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Third and one: Bears

Posted by ESPN.com’s Kevin Seifert

After Chicago’s 45-10 loss at Cincinnati, here are three (mostly) indisputable facts I feel relatively sure about:

  1. It’s time to raise serious questions about coach Lovie Smith’s decision to take over day-to-day supervision of the defense, including game-day play calling. Over the past two weeks, the Bears' defense has looked unorganized -- lining up late on far too many plays -- and very slow to adjust to an opponent’s scheme. Some of the first problem can be blamed on using three different middle linebackers, but there’s no way to explain how the Bears seemed so flat-footed against the Bengals’ offense. It seemed like Cedric Benson gained 5 yards before he got touched on many of his runs. That suggests the Bears didn’t have enough players designated to play the run -- and didn’t fix the problem quickly enough once it was exposed.

  2. We’re starting to see some of the gunslinger reputation that quarterback Jay Cutler brought with him from Denver, and I don’t mean that in a gol-lee kind of way. Without knowing the play call and whether receivers are running the right route, it sure looks like Cutler throws the ball totally up for grabs too often. That approach is having a big impact on the Bears’ bottom line. He’s thrown nine interceptions in the Bears’ three losses and one in their three victories.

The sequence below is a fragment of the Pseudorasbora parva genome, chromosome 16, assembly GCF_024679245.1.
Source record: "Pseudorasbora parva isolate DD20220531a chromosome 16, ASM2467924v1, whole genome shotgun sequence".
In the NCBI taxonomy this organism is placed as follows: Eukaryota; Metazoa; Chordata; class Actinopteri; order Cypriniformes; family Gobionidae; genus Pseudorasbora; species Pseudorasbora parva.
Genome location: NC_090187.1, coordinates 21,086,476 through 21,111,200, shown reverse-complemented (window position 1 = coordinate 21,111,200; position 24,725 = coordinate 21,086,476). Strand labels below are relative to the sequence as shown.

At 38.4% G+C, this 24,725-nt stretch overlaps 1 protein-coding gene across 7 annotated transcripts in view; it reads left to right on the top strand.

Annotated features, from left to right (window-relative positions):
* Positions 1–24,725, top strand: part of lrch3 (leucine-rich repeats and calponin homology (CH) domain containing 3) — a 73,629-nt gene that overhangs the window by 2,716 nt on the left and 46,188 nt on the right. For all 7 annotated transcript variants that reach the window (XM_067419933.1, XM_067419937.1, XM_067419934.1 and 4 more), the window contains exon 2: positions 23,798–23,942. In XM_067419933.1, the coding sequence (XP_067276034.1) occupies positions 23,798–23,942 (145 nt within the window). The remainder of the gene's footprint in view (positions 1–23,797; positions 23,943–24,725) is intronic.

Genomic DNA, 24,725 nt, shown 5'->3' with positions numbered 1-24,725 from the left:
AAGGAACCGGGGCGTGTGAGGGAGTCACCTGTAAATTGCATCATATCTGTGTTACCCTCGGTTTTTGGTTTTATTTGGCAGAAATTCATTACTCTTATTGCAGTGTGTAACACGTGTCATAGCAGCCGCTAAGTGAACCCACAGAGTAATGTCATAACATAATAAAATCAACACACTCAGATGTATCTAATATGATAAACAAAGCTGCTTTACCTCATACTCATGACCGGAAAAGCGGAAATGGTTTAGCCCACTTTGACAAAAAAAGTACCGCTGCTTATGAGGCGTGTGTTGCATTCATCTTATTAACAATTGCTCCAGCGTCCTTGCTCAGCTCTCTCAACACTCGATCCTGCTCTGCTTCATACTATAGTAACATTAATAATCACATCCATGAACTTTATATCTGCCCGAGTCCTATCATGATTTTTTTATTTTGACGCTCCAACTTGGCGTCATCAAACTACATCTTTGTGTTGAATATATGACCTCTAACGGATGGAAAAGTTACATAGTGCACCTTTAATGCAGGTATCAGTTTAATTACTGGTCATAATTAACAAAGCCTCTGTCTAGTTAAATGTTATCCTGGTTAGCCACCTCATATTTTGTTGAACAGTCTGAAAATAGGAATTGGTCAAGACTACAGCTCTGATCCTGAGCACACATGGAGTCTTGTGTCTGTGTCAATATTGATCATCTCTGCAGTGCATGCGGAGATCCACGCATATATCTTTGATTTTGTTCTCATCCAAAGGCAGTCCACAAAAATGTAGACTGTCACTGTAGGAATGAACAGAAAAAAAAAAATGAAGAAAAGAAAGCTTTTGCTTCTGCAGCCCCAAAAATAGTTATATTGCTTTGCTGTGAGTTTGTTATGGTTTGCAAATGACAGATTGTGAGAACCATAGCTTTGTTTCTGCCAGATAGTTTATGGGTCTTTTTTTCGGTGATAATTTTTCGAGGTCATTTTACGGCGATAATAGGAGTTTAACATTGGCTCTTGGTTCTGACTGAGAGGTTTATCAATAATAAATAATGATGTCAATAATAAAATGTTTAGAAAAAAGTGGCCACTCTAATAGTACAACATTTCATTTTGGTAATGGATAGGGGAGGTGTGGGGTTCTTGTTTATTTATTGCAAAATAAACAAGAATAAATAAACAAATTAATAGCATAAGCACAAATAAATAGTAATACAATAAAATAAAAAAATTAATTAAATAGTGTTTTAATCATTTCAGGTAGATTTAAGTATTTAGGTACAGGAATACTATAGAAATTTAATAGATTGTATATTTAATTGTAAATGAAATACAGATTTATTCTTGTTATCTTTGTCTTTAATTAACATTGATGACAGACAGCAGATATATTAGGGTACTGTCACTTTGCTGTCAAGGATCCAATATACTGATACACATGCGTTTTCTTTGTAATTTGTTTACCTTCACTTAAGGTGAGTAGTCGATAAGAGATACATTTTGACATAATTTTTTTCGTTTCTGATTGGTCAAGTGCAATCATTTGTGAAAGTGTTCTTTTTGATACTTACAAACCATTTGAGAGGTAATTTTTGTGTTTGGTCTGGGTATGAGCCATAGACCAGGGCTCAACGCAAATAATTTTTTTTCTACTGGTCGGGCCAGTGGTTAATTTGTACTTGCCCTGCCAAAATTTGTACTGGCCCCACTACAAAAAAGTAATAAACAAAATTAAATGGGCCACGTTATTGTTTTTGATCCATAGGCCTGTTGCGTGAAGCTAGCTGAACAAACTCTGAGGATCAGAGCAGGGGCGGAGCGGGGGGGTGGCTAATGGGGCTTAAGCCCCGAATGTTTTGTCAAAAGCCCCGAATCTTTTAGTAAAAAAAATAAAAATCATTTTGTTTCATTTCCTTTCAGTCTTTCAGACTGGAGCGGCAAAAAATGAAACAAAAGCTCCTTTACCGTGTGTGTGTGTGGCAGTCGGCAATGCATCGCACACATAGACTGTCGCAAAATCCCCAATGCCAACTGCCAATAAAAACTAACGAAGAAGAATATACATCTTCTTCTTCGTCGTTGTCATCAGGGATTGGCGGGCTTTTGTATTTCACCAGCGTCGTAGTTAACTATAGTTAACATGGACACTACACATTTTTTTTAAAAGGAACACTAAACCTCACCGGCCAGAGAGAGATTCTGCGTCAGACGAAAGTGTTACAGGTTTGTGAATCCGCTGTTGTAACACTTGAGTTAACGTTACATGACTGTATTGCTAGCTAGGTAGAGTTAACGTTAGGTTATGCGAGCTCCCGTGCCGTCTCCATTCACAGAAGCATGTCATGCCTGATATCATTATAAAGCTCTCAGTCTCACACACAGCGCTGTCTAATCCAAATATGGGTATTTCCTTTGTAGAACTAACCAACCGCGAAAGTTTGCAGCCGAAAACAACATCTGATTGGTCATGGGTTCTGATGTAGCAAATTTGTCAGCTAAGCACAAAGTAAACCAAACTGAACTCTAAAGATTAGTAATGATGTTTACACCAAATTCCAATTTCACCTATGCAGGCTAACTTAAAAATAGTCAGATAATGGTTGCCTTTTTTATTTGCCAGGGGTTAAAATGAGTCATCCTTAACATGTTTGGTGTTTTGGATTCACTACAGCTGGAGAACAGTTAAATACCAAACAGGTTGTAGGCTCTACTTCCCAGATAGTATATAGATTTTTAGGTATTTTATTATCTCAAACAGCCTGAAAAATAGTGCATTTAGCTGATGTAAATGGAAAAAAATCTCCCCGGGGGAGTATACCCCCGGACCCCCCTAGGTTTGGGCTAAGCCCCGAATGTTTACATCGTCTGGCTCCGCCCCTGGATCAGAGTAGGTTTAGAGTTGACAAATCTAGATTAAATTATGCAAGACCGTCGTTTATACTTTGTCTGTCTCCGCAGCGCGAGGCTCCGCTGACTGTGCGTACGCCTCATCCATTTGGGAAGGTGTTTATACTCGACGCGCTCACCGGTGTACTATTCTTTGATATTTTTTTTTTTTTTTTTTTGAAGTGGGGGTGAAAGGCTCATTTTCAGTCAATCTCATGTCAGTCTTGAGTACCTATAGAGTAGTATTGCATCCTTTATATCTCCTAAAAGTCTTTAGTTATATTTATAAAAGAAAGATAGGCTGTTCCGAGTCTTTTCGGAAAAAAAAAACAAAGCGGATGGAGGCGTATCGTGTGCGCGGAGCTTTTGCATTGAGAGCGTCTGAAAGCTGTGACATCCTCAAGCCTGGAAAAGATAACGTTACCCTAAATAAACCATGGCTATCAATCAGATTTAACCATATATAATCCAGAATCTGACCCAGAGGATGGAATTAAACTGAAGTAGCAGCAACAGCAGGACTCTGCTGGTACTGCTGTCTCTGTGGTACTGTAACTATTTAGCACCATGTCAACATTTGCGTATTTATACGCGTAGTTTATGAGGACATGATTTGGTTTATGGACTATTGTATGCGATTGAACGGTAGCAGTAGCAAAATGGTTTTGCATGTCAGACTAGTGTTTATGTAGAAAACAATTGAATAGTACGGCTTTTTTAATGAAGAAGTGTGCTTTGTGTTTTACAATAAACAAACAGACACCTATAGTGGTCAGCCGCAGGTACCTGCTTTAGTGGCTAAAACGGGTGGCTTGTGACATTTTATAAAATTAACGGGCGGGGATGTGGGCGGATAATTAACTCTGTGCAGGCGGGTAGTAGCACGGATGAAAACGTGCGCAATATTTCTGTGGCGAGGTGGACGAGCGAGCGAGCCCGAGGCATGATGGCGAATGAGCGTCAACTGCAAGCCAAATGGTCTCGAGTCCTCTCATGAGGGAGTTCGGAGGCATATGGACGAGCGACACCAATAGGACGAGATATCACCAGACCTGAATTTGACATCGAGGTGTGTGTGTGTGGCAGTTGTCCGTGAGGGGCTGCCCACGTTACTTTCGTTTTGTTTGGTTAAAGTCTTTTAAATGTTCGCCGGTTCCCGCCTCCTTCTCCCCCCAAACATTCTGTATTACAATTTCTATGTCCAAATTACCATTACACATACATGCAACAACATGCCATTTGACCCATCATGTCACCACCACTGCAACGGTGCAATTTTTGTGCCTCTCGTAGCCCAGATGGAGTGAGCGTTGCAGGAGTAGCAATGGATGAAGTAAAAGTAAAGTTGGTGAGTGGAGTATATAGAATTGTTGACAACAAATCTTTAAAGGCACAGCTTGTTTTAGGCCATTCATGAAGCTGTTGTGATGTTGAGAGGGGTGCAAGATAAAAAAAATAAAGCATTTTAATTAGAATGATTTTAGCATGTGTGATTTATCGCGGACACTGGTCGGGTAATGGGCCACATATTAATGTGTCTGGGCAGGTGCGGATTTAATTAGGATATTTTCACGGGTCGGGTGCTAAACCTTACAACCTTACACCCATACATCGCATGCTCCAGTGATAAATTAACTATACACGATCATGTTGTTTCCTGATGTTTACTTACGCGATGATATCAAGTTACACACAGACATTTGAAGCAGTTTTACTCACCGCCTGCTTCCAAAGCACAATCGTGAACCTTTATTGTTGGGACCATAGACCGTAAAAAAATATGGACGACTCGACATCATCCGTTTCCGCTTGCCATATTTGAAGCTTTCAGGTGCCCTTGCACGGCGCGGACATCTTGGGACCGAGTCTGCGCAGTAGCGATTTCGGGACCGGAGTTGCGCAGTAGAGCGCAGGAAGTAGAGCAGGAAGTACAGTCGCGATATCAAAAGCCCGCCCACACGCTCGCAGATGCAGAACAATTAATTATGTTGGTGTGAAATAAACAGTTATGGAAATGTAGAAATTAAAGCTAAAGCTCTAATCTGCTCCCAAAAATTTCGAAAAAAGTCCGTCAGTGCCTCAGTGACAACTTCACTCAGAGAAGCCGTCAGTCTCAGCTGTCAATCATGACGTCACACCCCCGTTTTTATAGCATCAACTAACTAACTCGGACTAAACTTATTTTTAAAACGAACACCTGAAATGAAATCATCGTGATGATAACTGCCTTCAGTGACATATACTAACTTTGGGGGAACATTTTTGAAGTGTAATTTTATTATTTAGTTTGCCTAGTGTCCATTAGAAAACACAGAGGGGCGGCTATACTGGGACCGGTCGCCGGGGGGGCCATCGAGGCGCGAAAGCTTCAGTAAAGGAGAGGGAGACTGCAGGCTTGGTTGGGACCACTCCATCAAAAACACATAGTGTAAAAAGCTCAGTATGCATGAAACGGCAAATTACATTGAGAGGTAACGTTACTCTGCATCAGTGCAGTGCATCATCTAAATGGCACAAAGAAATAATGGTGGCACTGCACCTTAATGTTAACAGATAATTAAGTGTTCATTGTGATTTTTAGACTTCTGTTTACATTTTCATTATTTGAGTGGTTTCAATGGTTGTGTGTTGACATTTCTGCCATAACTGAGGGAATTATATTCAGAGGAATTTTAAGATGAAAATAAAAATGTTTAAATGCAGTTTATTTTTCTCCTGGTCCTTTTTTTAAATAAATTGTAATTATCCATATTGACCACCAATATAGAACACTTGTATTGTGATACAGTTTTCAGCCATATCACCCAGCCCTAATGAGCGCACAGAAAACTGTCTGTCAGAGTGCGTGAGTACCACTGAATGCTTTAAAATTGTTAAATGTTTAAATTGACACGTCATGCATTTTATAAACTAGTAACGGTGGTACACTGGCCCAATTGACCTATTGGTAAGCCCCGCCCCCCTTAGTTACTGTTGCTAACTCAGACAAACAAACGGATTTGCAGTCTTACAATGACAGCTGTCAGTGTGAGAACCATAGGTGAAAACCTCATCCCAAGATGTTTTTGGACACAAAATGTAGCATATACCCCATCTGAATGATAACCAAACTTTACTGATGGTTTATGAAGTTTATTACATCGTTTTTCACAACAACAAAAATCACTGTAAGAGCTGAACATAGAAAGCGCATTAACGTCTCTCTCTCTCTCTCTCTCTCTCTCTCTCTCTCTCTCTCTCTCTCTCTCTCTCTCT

3. Here’s how bad it got Sunday: The Bengals had two first-half touchdown drives, one spanning eight plays and one spanning seven, in which they never faced a third down. That means they were churning up yards at a pretty good clip. Overall in the first half, the Bengals gained 292 yards on 38 plays -- an average of 7.8 yards per play. Even when they were faced with a third down, however, the Bengals had no trouble. They converted eight of 12 attempts in the game.

And here’s one question I’m still asking:

Is this the beginning of the end for defensive tackle Tommie Harris? The Bears and Harris sent out a number of contradictory messages last week, all pertaining to the health -- or lack of health -- of his knee. The mystery heightened when Harris said Sunday that his knee was not the reason he missed Sunday’s game. Perhaps the Bears were just giving him a midseason rest for a chronic injury. No matter what the explanation is, it’s growing increasingly clear that the Bears won’t be getting the kind of dominating interior play they hoped to get from Harris this season. The question remains: Will they ever?